Moustached Warbler (Acrocephalus melanopogon) has a large range, breeding across southern Europe, the Middle East and Central Asia, from Spain east to Kazakhstan. Some populations are migratory, wintering in North Africa, the Mediterranean, the Middle East, Central Asia and NW Indian Subcontinent. The population size has been roughly estimated at 434,000-712,000 mature individuals, based on an estimate of 76,100-124,000 pairs in Europe (BirdLife International 2015) and the fact that Europe is estimated to form c.35% of the global range. The population has been suspected to be stable in the absence of evidence for any declines or substantial threats (del Hoyo et al. 2006). Given the species extremely large range, stable trend and extremely large population, the species has not been considered to approach the thresholds for listing as Vulnerable against any criterion, and is consequently currently listed as Least Concern (IUCN 2017).
We have recently received information that a research project focussing on the species in five countries since 2002 has indicated that the population is declining (P. Villányi in litt. 2018). We are therefore requesting further information in order to reassess the species’s Red List status.
Our current information on the species’s conservation status will now be compared to all Red List Criteria.
Criterion A – The species’s conservation status in Europe was recently assessed for the European Red List of Birds (BirdLife International 2015). The European trend was not known, but it was believed that the species was not decreasing sufficiently rapidly to approach the thresholds under Criterion A (30% decline over ten years or three generations). The species’s global trend has previously been assumed to be stable in the absence of evidence to the contrary (del Hoyo et al. 2006). Research in five countries from 2002 has suggested a population decline (P. Villányi in litt. 2018), however we do not currently have information on the magnitude of this decline, or the proportion of the population that is experiencing this decline. Should information be available to indicate that the population is declining at a rate that would equate to a 30% or more reduction in the species’s global population across the last 13 years (three generation lengths); or in the next 13 years; or across 13 years that include both the past and the future; then the species may qualify for listing as threatened under Criterion A. If information suggests that the rate of reduction approached 30% across three generation lengths, then the species may qualify for listing as Near Threatened under Criterion A.
Criterion B – The species’s extent of occurrence (EOO) has been estimated as 11,700,000km2. The area of occupancy (AOO) has not been estimated, but is extremely unlikely to approach the threshold for Vulnerable of 2,000km2. The species therefore qualifies for listing as Least Concern under Criterion B.
Criteria C and D – The species’s population size was estimated as 434,000-712,000 mature individuals, based on an estimate of 76,100-124,000 pairs in Europe (BirdLife International 2015) and the fact that Europe is estimated to form c.35% of the global range. Although this estimate has a high level of uncertainty, even if the population is declining, the total number of mature individuals is very unlikely to approach the population thresholds for these Criteria (10,000 and 1,000 mature individuals). The species does not have a restricted AOO or number of locations such that a plausible future threat could drive the species to Critically Endangered or Extinct within a very short time. The species therefore qualifies for listing as Least Concern under Criteria C and D.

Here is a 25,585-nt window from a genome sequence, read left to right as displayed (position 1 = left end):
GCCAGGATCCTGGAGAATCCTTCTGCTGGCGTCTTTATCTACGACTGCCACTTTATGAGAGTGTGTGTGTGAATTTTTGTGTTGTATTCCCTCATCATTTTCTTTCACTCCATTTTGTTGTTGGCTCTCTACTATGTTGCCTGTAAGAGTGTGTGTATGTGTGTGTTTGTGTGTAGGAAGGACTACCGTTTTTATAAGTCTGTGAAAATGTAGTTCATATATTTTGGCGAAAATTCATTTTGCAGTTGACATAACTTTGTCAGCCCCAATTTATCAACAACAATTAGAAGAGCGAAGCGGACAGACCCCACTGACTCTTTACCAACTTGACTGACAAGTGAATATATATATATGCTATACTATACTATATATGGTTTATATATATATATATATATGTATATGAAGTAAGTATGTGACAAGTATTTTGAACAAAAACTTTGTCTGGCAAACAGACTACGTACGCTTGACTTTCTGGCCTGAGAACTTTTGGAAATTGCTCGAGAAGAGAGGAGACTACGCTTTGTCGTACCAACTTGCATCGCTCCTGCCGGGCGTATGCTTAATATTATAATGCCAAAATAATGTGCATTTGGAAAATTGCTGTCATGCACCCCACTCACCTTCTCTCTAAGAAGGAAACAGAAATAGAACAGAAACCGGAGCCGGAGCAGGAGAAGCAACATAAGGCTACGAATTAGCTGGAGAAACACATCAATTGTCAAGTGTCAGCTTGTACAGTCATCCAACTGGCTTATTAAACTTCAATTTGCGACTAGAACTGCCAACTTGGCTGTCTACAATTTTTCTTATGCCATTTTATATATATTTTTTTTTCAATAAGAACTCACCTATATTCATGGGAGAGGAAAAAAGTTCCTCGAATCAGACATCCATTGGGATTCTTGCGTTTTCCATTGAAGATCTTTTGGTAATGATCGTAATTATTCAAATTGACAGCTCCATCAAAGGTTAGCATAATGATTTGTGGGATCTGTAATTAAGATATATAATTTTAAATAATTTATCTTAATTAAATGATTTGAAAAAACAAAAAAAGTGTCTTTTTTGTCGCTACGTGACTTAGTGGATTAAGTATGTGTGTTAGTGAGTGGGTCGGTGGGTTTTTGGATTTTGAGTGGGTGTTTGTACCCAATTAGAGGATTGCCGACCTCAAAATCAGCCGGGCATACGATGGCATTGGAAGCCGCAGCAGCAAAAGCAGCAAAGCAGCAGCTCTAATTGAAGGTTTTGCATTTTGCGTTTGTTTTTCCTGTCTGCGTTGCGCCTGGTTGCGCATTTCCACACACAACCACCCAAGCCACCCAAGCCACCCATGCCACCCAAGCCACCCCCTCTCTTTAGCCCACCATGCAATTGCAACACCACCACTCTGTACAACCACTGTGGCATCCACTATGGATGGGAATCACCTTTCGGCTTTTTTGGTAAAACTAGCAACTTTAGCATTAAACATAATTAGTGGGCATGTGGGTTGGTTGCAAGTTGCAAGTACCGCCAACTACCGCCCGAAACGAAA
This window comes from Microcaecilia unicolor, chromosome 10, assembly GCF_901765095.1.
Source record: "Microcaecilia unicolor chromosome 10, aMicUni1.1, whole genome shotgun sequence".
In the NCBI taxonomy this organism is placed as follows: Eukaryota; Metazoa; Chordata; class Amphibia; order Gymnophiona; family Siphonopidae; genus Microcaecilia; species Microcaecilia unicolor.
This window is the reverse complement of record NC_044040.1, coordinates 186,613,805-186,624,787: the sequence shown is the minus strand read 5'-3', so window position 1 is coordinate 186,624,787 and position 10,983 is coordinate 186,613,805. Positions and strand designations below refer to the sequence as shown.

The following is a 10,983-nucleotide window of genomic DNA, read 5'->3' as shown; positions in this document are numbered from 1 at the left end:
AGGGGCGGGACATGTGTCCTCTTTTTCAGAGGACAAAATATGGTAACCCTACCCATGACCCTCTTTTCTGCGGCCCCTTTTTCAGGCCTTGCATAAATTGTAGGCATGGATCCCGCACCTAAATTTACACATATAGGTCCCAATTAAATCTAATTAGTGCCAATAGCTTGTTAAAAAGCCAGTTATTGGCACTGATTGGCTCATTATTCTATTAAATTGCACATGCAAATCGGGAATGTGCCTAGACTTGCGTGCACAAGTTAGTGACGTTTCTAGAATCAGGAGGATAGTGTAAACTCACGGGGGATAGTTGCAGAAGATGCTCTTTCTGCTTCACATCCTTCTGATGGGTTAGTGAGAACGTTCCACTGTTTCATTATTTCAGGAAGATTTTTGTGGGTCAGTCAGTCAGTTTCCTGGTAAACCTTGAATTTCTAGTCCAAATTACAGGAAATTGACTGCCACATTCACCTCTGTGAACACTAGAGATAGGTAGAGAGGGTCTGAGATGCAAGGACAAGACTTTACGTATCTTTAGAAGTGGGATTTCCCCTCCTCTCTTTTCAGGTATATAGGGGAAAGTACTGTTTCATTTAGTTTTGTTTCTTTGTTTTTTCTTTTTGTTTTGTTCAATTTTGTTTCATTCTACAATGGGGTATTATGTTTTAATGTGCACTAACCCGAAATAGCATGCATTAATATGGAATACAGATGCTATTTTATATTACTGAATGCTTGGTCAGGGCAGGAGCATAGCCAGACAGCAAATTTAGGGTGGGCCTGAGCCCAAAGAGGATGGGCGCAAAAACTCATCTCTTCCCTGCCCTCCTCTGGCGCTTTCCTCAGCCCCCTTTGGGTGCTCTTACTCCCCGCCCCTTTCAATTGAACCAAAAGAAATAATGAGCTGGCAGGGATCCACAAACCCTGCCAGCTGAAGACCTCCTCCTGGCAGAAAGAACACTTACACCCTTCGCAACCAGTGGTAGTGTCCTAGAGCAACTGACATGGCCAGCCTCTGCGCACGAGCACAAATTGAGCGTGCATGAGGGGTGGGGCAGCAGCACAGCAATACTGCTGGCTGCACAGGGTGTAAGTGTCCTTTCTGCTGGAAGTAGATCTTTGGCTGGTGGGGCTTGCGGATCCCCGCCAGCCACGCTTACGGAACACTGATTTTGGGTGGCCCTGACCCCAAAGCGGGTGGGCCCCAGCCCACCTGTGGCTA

Criterion E – To the best of our knowledge no quantitative assessment of the probability of extinction has been conducted for Moustached Warbler, and so it cannot be assessed against this criterion.
To get a clearer assessment of the species’s status, information is requested on the population size, trends and threats of the Moustached Warbler since the mid-2000s, especially from outside of its European range.
In particular, to enable us to assess the magnitude of any population reduction and thus assess the species’s status under Criterion A, it will be important for us to know the rate of any detected population decline, and the locations where the decline has been estimated.
Please note that this topic is not designed to be a general discussion about the ecology of the species, rather a discussion of the species’s Red List status. Therefore, please make sure your comments are about the proposed listing.
An information booklet on the Red List Categories and Criteria can be downloaded here and the Red List Criteria Summary Sheet can be downloaded here. Detailed guidance on IUCN Red List terms and definitions and the application of the Red List Categories and Criteria can be downloaded here.
BirdLife International. 2015. European Red List of Birds. Office for Official Publications of the European Communities, Luxembourg.
del Hoyo, J.; Elliott, A.; Christie, D. 2006. Handbook of the Birds of the World, vol. 11: Old World Flycatchers to Old World Warblers. Lynx Edicions, Barcelona, Spain.
IUCN. 2017. The IUCN Red List of Threatened Species. Version 2017-3. Available at: www.iucnredlist.org (Accessed: 19 February 2018).